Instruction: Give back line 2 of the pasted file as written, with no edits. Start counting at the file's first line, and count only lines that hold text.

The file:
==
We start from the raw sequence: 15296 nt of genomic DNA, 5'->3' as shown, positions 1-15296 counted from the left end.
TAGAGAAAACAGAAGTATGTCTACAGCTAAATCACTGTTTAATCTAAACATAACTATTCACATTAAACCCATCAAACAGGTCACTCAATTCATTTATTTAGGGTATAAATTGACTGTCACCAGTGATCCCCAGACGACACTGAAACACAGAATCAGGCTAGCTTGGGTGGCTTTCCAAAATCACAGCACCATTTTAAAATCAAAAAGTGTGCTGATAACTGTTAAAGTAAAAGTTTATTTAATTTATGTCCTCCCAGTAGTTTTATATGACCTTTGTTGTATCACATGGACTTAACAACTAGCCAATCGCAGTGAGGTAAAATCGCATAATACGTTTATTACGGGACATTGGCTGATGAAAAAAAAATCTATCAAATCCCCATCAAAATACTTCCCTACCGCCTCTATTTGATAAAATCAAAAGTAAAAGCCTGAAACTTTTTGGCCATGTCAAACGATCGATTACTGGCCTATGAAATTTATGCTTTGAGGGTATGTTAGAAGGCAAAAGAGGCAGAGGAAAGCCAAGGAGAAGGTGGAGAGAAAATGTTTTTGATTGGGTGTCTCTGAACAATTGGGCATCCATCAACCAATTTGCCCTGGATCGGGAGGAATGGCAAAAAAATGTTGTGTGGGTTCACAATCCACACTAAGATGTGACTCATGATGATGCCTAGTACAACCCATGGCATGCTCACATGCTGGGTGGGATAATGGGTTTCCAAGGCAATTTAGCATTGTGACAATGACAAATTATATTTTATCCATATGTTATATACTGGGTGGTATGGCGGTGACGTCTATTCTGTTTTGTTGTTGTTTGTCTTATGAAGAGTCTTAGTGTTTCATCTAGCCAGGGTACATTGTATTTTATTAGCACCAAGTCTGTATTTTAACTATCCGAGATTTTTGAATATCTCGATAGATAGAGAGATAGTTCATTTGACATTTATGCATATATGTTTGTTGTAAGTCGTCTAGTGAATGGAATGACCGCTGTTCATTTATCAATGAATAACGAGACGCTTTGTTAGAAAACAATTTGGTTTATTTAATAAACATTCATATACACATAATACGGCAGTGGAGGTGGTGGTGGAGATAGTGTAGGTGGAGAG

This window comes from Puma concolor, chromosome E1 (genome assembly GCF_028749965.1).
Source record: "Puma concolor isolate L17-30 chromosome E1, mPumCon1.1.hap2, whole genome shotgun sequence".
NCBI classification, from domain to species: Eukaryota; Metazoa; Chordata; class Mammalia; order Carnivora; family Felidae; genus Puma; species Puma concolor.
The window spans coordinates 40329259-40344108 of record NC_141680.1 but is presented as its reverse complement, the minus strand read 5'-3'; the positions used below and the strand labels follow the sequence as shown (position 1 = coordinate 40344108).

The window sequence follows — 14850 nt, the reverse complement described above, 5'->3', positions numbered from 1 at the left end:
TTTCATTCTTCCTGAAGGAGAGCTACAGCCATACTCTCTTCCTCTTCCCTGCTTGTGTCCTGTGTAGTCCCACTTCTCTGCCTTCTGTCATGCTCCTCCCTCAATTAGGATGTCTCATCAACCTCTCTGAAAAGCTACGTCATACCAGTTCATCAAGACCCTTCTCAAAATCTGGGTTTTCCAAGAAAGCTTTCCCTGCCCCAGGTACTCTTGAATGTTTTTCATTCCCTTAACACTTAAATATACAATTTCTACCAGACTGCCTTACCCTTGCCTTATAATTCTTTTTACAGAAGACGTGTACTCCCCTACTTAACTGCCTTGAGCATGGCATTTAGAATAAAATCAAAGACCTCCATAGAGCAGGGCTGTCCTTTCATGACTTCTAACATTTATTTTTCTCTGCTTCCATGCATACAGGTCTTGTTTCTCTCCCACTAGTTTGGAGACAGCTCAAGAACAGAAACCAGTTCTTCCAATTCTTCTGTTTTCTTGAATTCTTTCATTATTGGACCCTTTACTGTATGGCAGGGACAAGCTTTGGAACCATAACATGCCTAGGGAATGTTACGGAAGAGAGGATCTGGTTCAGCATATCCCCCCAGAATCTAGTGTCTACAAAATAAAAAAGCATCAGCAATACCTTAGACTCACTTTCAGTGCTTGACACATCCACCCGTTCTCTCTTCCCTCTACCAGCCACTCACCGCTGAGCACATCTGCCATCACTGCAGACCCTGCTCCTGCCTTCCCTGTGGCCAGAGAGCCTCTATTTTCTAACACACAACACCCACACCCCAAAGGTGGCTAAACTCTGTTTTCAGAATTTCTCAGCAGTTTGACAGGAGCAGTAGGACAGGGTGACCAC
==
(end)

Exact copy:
TAGAGAAAACAGAAGTATGTCTACAGCTAAATCACTGTTTAATCTAAACATAACTATTCACATTAAACCCATCAAACAGGTCACTCAATTCATTTATTTAGGGTATAAATTGACTGTCACCAGTGATCCCCAGACGACACTGAAACACAGAATCAGGCTAGCTTGGGTGGCTTTCCAAAATCACAGCACCATTTTAAAATCAAAAAGTGTGCTGATAACTGTTAAAGTAAAAGTTTATTTAATTTATGTCCTCCCAGTAGTTTTATATGACCTTTGTTGTATCACATGGACTTAACAACTAGCCAATCGCAGTGAGGTAAAATCGCATAATACGTTTATTACGGGACATTGGCTGATGAAAAAAAAATCTATCAAATCCCCATCAAAATACTTCCCTACCGCCTCTATTTGATAAAATCAAAAGTAAAAGCCTGAAACTTTTTGGCCATGTCAAACGATCGATTACTGGCCTATGAAATTTATGCTTTGAGGGTATGTTAGAAGGCAAAAGAGGCAGAGGAAAGCCAAGGAGAAGGTGGAGAGAAAATGTTTTTGATTGGGTGTCTCTGAACAATTGGGCATCCATCAACCAATTTGCCCTGGATCGGGAGGAATGGCAAAAAAATGTTGTGTGGGTTCACAATCCACACTAAGATGTGACTCATGATGATGCCTAGTACAACCCATGGCATGCTCACATGCTGGGTGGGATAATGGGTTTCCAAGGCAATTTAGCATTGTGACAATGACAAATTATATTTTATCCATATGTTATATACTGGGTGGTATGGCGGTGACGTCTATTCTGTTTTGTTGTTGTTTGTCTTATGAAGAGTCTTAGTGTTTCATCTAGCCAGGGTACATTGTATTTTATTAGCACCAAGTCTGTATTTTAACTATCCGAGATTTTTGAATATCTCGATAGATAGAGAGATAGTTCATTTGACATTTATGCATATATGTTTGTTGTAAGTCGTCTAGTGAATGGAATGACCGCTGTTCATTTATCAATGAATAACGAGACGCTTTGTTAGAAAACAATTTGGTTTATTTAATAAACATTCATATACACATAATACGGCAGTGGAGGTGGTGGTGGAGATAGTGTAGGTGGAGAG